Right now I'm in Geneva, just outside the city on the French side, and I'm struck by the similarities between this city and that in Mieville's book. I'm a Brit driving a Swiss car staying in France. Every day we pass across the border only ten minutes from the hotel. Yesterday I paid for a car park in Euro's and the machine gave me change in Swiss Francs. For the locals it is all so normal, so... business-as-usual. The border crossing is the real deal where you can be stopped and grilled and searched, and there's one particular car lane that is so narrow and twisting you have to creep along in first gear, threading between vicious cones that look like they could do serious bodily harm to your shiny hire car, for which you have a scary 1500 euro damage excess because you are a cheapskate.

Don't want to sound negative, though, because I love Geneva. It is a real cosmopolitan city and it feels so comfortable. Yesterday we did the tourist stuff, you know, walking out to as near to the Jet d'Eau as possible without getting totally soaked, then the wind changes and you get totally soaked, and it's fun until you have to walk around town in wet clothes. It was sunny though, and I dried quickly enough.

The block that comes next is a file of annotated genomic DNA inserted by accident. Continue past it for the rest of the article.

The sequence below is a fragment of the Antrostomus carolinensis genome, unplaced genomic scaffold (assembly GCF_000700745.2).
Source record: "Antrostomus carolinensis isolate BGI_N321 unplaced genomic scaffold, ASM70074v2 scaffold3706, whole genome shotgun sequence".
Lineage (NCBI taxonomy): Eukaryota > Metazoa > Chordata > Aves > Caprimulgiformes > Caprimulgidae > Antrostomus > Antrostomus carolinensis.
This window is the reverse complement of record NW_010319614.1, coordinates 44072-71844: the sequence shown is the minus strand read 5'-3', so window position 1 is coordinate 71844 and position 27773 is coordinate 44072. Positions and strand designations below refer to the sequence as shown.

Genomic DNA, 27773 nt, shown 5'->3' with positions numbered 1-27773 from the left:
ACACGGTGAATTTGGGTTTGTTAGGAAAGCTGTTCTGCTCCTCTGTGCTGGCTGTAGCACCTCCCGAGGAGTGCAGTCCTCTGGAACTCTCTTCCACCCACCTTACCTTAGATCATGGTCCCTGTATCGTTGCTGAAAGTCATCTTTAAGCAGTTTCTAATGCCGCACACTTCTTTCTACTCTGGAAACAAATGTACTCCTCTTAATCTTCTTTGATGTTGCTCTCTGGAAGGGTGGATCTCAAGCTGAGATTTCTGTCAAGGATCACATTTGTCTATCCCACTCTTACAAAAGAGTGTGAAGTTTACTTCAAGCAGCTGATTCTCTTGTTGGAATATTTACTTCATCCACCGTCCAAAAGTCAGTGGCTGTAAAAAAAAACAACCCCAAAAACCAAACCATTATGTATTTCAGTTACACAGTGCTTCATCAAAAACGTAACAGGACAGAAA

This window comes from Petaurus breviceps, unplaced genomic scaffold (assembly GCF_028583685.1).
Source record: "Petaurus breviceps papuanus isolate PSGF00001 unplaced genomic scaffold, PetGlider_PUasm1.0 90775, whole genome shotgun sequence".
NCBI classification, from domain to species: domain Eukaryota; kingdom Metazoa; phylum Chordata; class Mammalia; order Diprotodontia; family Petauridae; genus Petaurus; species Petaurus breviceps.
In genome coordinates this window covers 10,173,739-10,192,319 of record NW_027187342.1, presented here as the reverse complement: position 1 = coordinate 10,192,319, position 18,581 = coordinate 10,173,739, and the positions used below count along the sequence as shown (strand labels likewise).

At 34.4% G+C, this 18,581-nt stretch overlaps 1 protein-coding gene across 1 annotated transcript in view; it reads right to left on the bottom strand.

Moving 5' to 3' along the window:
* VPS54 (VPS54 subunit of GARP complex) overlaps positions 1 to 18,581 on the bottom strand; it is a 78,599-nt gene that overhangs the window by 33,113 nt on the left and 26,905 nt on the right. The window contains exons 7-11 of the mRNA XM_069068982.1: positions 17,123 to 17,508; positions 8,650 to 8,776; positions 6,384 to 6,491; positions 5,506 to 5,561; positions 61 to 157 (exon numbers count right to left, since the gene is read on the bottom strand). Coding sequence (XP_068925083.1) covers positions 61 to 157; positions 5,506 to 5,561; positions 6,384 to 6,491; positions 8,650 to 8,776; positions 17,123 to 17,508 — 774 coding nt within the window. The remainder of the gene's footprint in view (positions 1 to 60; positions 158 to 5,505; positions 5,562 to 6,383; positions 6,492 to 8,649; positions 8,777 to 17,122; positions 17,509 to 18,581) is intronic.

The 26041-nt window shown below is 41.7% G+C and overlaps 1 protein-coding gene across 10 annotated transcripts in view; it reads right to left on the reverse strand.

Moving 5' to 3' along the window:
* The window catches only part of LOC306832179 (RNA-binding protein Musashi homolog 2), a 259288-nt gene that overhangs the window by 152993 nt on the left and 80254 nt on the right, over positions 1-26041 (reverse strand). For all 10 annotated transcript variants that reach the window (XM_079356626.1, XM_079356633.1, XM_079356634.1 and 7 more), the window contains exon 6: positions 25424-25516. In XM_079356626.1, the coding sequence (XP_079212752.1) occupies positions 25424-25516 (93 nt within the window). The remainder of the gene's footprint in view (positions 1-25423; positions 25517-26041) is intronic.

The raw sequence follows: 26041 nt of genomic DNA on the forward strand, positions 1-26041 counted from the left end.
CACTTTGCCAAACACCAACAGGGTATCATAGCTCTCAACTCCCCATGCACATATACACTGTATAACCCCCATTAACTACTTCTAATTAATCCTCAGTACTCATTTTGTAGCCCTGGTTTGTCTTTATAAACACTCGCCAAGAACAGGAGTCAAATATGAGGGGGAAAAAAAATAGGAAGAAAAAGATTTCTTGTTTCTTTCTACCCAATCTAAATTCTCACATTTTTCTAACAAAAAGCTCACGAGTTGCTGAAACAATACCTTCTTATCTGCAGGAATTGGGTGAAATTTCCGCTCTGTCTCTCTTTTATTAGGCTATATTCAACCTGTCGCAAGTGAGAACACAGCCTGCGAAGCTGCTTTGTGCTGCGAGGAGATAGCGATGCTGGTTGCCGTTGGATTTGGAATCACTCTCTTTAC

In the afternoon, the real highlight for me: a tour of CERN. When I booked this, a month or so ago, I knew only that it was a tour, in English. No other details. What we got (for free) was a film show, a fascinating guided tour of Atlas (one of the four detectors on the Large Hadron Collider) and a 3D film presentation about the building of the LHC. Our tour guide was one of the physicists whose day job involves working with Atlas. He was knowledgeable (as you'd guess) and full of infectious enthusiasm for the project. The highlight, for me, was seeing the Atlas control room. Okay, it was a quiet day, there were no collisions scheduled, but two beams of protons were being circulated around the LHC to test the systems, (over 10,000 laps per second). Every now and again the detectors would pick up something that looked like a collision but was, in fact, just stray cosmic rays zapping through the detectors, but hey, it was exciting seeing all the displays light up every time it happened. CERN is impressive. Way impressive. There are statistics, numbers, bandied around during the presentation and they make the mind boggle.

I came to CERN with the mind-set that this was research; that a story would come. A story didn't come (not yet). Instead I spent the day in slack-jawed awe of the place. I bought a CERN T-shirt. The note book never came out of my bag. I was a tourist. Loved it.

Saturday, 5 June 2010

Hay Festival

We're back in Hay-on-Wye for the annual literary festival. This is a fixed item on our calendar now and we make sure we get down here every year, even if it's only for the weekend.